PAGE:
The big issue associated with free schools is this: there is only limited capital to spend on setting up new schools. So there is a strategic choice to be made between provision of extra capacity in a place where schools are ineffective but places are plentiful, and neighbourhoods where there are insufficient places. And of course, where schools are ineffective, places are almost bound to be plentiful.

Two conclusions: contrary to Cameron’s announcement of an expanding free school programme, we should abandon the current policy of building free schools in the hope that they will raise standards all around.  However, where new school places are needed, we should retain the principle that outsiders are able to propose to set up a new school as part of an open competition, but with a strong presumption in favour of existing high performing schools or chains.

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Education Policy in the Election 2: School budgets

April 14, 2015 Leave a comment

By:  Simon Burgess

Does money matter for schools? Money matters for the provision of most things. And in one sense, obviously it does – people’s jobs are at risk with budget cuts, promotions are postponed and tight budgets just make life a lot harder for Headteachers and Governors.

And yet whether money matters for pupil attainment is much less clear. In fact, while there is evidence on both sides, possibly the majority of researchers in this field would agree that increases in a school’s resources are unlikely to have a major effect on attainment. This is in large part the debate about the number of teachers a school has relative to its pupils (class size) but it is also broader than that.

It’s not that we haven’t seen big increases in spending. Over the last ten years of the Labour government, 2000 – 2010, real per pupil spending rose by 68%. While GCSE scores have risen over that period, we have not seen anything like a commensurate rise in attainment. (Quite why money doesn’t appear to help much is a really interesting question, but not one for today).  More broadly, one of the findings from the international comparison of attainment in PISA is that money does not buy success; one of the ‘seven big [education] myths’ set out by PISA is “it’s all about money”.

Nevertheless, the parties’ proposals for the education budget over the next parliament are interesting. Both Conservatives and Labour have made slightly differing pledges on ‘protecting’ the school budget. These have been decoded and quantified by Sam Freedman, one-man fact and analysis centre, now Research Director of TeachFirst. Labour promises a real terms protection of the entire 3-19 budget, but not a per-pupil protection, while the Conservatives promise a cash per-pupil protection of the schools budget. His best estimates are that under a Conservative government the implied cut for schools is about 10.5% and under a Labour administration a cut of about 9% because of steeply rising pupil numbers.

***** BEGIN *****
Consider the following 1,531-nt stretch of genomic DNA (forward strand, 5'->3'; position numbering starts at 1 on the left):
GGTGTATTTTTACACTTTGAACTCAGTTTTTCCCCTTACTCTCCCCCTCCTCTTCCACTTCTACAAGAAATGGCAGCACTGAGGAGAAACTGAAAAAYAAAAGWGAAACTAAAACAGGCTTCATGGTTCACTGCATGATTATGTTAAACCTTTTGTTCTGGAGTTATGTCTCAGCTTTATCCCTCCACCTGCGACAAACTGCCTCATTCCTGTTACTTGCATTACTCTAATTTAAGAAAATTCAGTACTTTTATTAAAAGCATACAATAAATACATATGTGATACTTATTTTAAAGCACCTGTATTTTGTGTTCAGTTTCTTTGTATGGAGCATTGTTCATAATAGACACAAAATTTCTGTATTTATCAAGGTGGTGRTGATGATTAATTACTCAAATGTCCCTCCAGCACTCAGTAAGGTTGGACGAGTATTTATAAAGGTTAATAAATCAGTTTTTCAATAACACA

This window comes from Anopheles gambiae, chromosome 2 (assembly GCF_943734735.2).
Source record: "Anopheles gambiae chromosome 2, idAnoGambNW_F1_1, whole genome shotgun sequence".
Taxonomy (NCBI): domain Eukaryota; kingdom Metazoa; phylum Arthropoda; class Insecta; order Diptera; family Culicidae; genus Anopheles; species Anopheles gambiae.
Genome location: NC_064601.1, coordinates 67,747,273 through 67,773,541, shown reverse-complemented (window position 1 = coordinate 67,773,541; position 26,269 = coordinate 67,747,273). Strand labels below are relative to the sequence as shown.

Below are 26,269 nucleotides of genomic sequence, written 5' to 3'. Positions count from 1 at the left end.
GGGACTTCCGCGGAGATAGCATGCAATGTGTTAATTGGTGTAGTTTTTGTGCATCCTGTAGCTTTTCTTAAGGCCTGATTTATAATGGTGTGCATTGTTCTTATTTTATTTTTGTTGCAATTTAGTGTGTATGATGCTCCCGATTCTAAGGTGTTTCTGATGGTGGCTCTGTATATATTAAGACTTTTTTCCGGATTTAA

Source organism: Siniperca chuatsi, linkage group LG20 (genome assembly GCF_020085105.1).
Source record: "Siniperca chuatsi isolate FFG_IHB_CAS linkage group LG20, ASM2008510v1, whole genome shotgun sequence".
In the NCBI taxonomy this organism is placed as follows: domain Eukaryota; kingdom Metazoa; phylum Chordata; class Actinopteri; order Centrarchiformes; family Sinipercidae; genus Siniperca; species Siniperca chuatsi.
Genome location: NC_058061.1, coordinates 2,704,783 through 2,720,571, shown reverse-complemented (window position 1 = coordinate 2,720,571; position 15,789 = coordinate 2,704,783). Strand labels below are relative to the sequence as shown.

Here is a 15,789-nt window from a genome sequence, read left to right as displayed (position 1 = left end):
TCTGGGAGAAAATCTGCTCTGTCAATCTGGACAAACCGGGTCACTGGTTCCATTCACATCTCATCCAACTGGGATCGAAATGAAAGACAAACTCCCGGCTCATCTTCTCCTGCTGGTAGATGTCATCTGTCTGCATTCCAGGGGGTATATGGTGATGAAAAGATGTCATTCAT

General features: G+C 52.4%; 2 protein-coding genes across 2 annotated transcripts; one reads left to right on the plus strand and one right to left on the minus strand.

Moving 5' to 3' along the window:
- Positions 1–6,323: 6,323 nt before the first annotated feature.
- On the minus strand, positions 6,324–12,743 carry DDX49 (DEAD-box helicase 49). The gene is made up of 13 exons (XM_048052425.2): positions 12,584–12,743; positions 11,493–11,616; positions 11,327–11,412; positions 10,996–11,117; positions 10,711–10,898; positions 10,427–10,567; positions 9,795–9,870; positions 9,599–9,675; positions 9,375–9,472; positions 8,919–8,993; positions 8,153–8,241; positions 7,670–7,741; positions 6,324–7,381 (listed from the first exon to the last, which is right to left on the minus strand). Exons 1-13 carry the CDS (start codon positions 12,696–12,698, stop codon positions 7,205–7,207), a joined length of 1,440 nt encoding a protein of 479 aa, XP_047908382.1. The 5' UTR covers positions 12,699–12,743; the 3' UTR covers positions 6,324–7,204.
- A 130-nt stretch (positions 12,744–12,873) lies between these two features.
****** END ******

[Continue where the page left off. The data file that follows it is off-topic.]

On top of inflation and rising pupil numbers, schools face higher costs from higher pension and national insurance payments, so budgets are definitely going to be squeezed.

Budget cuts?

What would be the likely consequences of any substantial budget cuts for schools? How would schools respond? The scientifically correct answer is “who knows”. Our analysis of schools’ financial decisions in the happier times of budget increases showed that there was zero consensus of action among schools on how to spend it.

This graph shows the distribution of schools’ spending by category depending on how much their income rose or fell between 2008/9 and 2009/10. The box plot shows that for each group of schools and in each expenditure category some schools made big increases and some made big cuts. For any group of organisations there will be differences in emphasis, but this shows wildly different decisions being made in similar circumstances.  Fewer than half of schools made an increase in spending on teachers their largest change.


Of course, down is not the same as up, and some cuts could be severe; but it is very difficult to predict how schools will react to budget cuts, and even harder to predict the impact on pupil attainment.

The Pupil Premium

The big innovation in schools’ budgets over this parliament has been the Pupil Premium (PP) championed by the Liberal Democrats. It is paid to the school for each disadvantaged pupil in the school. While it is definitely an innovation, it is also important to recognise that the per-pupil funding for schools with many disadvantaged children was substantially higher than other schools under the previous government; see this for example.  The PP started at £430 per pupil, increasing to £1300 for primary school pupils and £935 for secondary school pupils in 2014/15.